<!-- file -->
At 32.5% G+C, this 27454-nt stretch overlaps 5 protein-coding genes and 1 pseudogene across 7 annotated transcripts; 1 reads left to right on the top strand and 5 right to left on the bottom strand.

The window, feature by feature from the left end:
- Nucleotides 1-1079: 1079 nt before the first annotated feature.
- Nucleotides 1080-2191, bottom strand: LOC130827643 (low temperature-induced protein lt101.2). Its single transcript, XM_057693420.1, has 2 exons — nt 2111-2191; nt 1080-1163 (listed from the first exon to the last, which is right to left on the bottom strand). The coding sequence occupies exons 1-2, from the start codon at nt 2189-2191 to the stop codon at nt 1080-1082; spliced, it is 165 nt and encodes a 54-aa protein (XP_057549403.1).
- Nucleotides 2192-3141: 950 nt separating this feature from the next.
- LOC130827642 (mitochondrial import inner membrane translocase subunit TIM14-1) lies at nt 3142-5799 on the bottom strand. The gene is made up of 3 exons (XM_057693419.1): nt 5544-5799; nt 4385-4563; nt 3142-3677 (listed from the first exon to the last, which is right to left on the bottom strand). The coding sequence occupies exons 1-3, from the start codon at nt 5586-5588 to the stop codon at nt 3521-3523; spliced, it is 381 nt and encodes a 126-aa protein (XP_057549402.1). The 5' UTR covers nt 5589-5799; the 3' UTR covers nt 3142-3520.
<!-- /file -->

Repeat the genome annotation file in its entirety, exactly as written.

At 32.5% G+C, this 27454-nt stretch overlaps 5 protein-coding genes and 1 pseudogene across 7 annotated transcripts; 1 reads left to right on the top strand and 5 right to left on the bottom strand.

The window, feature by feature from the left end:
- Nucleotides 1-1079: 1079 nt before the first annotated feature.
- Nucleotides 1080-2191, bottom strand: LOC130827643 (low temperature-induced protein lt101.2). Its single transcript, XM_057693420.1, has 2 exons — nt 2111-2191; nt 1080-1163 (listed from the first exon to the last, which is right to left on the bottom strand). The coding sequence occupies exons 1-2, from the start codon at nt 2189-2191 to the stop codon at nt 1080-1082; spliced, it is 165 nt and encodes a 54-aa protein (XP_057549403.1).
- Nucleotides 2192-3141: 950 nt separating this feature from the next.
- LOC130827642 (mitochondrial import inner membrane translocase subunit TIM14-1) lies at nt 3142-5799 on the bottom strand. The gene is made up of 3 exons (XM_057693419.1): nt 5544-5799; nt 4385-4563; nt 3142-3677 (listed from the first exon to the last, which is right to left on the bottom strand). The coding sequence occupies exons 1-3, from the start codon at nt 5586-5588 to the stop codon at nt 3521-3523; spliced, it is 381 nt and encodes a 126-aa protein (XP_057549402.1). The 5' UTR covers nt 5589-5799; the 3' UTR covers nt 3142-3520.